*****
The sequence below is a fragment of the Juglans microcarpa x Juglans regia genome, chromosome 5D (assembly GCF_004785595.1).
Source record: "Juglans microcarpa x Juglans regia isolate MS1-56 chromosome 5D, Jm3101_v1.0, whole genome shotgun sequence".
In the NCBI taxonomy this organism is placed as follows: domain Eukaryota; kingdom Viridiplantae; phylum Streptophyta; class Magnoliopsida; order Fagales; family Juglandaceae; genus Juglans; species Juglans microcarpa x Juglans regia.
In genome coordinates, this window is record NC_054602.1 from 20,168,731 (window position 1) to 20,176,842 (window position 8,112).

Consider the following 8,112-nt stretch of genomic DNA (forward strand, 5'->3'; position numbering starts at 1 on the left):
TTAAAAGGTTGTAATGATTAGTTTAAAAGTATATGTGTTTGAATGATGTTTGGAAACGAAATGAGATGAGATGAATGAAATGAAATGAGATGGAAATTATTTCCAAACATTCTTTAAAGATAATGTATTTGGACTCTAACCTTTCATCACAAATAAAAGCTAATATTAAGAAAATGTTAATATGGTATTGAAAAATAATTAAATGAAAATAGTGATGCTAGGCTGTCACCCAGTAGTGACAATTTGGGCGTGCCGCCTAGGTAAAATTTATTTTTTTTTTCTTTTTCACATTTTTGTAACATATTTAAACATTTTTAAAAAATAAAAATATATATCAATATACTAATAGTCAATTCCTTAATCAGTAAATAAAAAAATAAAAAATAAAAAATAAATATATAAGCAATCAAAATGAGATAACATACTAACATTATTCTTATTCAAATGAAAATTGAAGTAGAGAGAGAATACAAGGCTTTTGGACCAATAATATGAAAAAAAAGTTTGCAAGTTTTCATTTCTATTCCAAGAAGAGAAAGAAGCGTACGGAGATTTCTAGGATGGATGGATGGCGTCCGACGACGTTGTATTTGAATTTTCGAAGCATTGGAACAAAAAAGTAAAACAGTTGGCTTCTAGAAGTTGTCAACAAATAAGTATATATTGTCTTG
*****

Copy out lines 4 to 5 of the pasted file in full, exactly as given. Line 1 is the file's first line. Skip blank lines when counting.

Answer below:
In genome coordinates, this window is record NC_054602.1 from 20,168,731 (window position 1) to 20,176,842 (window position 8,112).

Consider the following 8,112-nt stretch of genomic DNA (forward strand, 5'->3'; position numbering starts at 1 on the left):